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Written by WildernessAthlete on May 10, 2012
The protein blend used in the study closely mimics the Wilderness AthleteProtein Plusformula. We do use whey protein concentrate and Supro brand (the very best) soy protein but not casein. Because casein is very difficult to digest, we use calcium/sodium caseinates which is casein that is partially predigested and therefore much easier to digest in the GI tract. This form is more readily utilized because the protein is more completely broken down to component amino acids and/or dipeptides and tripeptides, which are readily absorbed into the bloodstream and taken up by muscle tissue.
New Study Finds a Protein Combination (Soy, Whey, Casein) is Best to Consume Post-Workout for Building Muscle
SAN DIEGO, April 23, 2012
Today at Experimental Biology 2012, Dr. Blake Rasmussen and colleagues presented a new and first-of-its-kind clinical study: “Effect of Protein Blend vs. Whey Protein Ingestion on Muscle Protein Synthesis Following Resistance Exercise.” The results of this study suggest that a protein blend (combination of soy, whey and casein) may be best to consume post-workout for building muscle. Specifically, the blend of proteins in this study showed an increase in a person’s “anabolic window” (the amount of time it takes for building muscle to occur post exercise).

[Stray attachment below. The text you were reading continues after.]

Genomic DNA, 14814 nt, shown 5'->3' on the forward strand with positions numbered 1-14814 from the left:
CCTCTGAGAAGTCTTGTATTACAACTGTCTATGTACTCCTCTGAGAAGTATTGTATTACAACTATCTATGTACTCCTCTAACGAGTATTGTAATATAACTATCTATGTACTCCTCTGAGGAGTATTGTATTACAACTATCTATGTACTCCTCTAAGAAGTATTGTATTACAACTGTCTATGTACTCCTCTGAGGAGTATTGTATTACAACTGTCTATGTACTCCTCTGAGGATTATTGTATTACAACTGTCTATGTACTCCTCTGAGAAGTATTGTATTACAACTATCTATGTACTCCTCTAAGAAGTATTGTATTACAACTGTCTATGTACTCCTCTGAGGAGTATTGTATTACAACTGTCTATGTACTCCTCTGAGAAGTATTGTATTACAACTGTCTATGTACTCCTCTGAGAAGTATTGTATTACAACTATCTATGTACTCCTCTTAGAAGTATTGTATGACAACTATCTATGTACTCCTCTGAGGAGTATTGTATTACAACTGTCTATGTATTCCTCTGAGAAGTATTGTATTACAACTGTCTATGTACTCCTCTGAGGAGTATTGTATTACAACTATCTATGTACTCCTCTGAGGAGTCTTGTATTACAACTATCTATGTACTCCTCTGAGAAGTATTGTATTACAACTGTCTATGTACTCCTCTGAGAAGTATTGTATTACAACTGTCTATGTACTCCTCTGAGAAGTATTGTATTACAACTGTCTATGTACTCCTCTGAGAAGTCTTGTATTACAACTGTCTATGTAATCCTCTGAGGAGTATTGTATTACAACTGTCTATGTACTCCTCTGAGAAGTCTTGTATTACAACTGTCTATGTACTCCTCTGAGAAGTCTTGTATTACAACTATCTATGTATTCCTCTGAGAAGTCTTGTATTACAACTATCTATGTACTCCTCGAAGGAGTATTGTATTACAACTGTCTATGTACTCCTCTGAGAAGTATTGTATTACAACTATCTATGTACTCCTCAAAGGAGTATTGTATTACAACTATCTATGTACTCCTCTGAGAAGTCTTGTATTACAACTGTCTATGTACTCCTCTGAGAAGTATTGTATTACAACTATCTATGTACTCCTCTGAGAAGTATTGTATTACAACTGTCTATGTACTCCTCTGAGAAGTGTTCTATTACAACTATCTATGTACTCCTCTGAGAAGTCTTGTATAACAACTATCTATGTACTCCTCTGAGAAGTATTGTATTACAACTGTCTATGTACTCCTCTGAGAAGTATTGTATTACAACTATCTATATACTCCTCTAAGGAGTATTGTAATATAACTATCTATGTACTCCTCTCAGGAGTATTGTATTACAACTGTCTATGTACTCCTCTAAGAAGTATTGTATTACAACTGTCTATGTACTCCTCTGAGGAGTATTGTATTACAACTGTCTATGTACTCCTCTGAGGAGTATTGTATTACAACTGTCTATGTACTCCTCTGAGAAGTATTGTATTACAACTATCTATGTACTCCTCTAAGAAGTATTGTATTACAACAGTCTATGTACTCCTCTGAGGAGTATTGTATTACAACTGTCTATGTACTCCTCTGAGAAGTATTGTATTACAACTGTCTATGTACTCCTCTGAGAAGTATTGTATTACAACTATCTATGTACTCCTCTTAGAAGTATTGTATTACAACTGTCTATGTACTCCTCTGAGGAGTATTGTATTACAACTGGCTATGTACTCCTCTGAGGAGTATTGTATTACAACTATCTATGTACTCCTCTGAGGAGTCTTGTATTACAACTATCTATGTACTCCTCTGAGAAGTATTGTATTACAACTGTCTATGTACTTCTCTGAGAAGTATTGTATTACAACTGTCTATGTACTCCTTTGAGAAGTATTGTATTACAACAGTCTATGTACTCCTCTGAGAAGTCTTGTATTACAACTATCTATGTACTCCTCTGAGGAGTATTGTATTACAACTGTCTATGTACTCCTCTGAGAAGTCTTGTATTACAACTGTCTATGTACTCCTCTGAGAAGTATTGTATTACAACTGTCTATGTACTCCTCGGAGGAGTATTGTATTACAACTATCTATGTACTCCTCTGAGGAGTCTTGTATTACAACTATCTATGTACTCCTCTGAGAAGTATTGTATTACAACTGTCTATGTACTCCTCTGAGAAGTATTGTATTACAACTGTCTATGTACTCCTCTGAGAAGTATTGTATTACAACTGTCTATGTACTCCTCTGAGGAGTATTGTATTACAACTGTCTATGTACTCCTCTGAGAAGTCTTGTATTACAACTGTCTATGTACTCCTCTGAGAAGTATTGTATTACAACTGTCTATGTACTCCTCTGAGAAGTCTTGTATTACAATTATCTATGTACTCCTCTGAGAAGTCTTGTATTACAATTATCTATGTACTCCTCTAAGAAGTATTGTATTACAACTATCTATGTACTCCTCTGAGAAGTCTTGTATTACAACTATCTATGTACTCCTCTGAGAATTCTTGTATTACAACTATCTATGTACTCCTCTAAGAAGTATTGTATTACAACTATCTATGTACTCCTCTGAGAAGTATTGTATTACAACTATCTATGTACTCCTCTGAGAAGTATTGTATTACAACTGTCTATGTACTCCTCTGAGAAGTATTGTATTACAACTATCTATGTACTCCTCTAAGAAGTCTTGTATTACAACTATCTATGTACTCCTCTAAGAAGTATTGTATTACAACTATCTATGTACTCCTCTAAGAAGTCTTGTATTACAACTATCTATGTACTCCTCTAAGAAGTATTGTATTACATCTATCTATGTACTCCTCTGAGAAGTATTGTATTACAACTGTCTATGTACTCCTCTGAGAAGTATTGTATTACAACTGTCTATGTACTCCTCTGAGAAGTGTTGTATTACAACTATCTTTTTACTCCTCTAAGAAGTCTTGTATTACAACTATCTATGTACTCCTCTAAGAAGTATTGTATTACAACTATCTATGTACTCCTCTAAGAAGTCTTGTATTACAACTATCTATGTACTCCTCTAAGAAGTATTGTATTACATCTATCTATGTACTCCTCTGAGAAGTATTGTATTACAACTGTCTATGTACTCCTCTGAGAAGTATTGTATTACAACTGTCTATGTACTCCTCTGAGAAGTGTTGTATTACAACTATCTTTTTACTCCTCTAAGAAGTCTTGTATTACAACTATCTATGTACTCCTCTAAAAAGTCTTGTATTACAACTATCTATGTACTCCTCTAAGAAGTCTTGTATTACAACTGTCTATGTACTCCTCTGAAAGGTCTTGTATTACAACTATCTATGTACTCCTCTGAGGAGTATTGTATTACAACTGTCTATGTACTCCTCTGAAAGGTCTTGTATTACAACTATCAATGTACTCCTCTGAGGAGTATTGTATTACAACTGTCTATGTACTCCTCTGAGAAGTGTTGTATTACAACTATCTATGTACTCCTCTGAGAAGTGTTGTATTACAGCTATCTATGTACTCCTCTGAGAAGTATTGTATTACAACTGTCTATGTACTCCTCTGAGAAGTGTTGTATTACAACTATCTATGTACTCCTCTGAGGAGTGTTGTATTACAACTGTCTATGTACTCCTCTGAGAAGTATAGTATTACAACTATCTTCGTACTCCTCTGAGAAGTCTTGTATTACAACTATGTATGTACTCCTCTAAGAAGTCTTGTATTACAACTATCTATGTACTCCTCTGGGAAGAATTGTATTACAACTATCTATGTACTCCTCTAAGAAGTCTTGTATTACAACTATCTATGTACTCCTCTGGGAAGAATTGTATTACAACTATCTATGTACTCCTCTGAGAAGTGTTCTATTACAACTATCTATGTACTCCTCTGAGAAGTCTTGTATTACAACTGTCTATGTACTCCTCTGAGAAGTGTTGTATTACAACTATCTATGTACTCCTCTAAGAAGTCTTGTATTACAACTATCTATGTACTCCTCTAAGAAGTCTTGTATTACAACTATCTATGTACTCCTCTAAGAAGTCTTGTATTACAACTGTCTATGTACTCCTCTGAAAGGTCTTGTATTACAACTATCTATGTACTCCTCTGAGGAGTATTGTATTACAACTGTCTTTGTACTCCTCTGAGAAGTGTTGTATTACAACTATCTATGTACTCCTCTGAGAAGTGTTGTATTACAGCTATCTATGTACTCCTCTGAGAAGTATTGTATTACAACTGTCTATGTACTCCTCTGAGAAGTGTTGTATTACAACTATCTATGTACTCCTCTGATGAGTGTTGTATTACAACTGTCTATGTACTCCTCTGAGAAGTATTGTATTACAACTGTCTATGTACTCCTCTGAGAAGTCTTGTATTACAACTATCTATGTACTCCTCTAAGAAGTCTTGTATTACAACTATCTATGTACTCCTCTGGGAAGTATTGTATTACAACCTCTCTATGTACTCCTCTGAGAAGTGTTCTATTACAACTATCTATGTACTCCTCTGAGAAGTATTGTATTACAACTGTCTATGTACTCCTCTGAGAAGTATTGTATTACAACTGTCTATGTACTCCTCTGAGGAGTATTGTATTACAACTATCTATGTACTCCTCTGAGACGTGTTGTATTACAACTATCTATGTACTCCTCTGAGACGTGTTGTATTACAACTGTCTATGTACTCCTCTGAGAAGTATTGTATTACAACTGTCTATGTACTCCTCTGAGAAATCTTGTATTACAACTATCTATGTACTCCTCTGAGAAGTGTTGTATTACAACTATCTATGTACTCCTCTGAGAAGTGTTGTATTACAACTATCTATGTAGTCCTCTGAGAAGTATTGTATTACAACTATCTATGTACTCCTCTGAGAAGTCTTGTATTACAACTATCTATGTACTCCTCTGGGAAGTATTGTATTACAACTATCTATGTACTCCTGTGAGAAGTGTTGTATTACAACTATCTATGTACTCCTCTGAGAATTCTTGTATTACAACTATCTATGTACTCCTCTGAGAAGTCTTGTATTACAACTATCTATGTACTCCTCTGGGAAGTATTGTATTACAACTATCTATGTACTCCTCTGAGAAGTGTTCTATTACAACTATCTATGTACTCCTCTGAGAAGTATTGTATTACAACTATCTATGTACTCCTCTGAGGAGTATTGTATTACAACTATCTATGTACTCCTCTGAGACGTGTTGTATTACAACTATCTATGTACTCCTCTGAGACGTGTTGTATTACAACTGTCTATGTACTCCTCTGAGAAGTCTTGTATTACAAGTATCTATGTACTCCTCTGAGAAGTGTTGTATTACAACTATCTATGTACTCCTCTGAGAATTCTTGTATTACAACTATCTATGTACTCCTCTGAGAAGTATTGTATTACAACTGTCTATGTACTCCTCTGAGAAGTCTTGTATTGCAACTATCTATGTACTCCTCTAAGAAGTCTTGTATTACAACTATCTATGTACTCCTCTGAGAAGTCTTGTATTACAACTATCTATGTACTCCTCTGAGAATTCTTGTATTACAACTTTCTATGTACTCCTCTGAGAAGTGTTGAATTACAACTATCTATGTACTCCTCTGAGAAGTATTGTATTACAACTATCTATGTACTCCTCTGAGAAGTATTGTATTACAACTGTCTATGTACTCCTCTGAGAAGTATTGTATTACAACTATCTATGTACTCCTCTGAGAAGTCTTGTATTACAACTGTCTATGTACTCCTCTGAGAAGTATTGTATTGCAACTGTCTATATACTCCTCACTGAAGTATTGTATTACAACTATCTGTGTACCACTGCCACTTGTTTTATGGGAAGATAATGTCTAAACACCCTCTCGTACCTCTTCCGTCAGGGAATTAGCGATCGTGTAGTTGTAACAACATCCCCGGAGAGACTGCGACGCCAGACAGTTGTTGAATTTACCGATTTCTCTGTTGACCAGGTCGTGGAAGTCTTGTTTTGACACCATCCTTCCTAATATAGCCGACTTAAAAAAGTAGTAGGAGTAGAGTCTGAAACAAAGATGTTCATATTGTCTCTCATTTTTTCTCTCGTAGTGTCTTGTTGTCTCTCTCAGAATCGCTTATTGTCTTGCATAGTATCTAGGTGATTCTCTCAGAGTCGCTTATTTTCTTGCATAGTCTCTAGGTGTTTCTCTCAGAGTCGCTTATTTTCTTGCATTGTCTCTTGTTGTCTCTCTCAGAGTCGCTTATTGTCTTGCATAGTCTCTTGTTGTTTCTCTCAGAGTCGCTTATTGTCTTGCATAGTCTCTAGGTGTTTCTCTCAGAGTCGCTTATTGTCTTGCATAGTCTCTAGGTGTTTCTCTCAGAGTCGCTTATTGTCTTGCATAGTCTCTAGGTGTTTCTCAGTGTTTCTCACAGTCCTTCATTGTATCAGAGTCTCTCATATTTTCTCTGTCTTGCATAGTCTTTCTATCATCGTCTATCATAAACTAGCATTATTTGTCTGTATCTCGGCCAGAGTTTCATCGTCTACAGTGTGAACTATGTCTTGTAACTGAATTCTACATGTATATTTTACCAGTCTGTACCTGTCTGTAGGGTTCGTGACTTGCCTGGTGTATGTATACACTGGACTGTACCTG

“This study confirms that consuming a blend of proteins (soy, whey and casein) versus whey protein alone provides a prolonged delivery of amino acids to the muscles, making it optimal for consumption following resistance exercise,” said Dr. Rasmussen, professor and interim chair of the Department of Nutrition & Metabolism at the University of Texas Medical Branch and the senior author of this study. “The results of this study are critical for sports nutrition consumers and regularly active individuals.”
The protein in the blend used in this study consisted of 25 percent isolated soy protein, 25 percent isolated whey protein and 50 percent casein. This combination of protein blends was determined in a preclinical study, of which was presented at Experimental Biology 2011.
Soy, whey and casein proteins are all absorbed at different rates during digestion. Whey protein is referred to as a “fast” protein because it is rapidly absorbed whereas casein, a “slow” protein, requires several hours to be digested. The ability of soy protein to deliver amino acids is “intermediate,” meaning concentrations in blood peak somewhat later compared to whey, but its digestion rate is much quicker than casein. Hence, the effect of all three of these proteins combined appears to provide the extended release of amino acid delivery to the muscles.
“Your muscles don’t recover in 30 minutes. It takes at least 24-48 hours for your muscles to recover after a resistance exercise,” said Greg Paul, global marketing director for sports nutrition and weight management, Solae. “This study showed that protein blends can provide amino acid delivery for up to five hours, meaning if you consume a product or protein shake with these blends, the prolonged effect will deliver essential amino acids to feed your muscles until your next meal.”
This was a double-blind, randomized clinical trial in nineteen young adults before and after ingestion of ~19 grams of protein from the blend or ~17.5 grams of whey protein (10 and 9, respectively, per group).
Additional detailed results from this study will be revealed at the upcoming American College of Sports Medicine annual meeting May 29-June 2 in San Francisco, Calif. This study used Solae™ SUPRO® isolated soy protein. For more information on this study, contact Dr. Rasmussen firstname.lastname@example.org.
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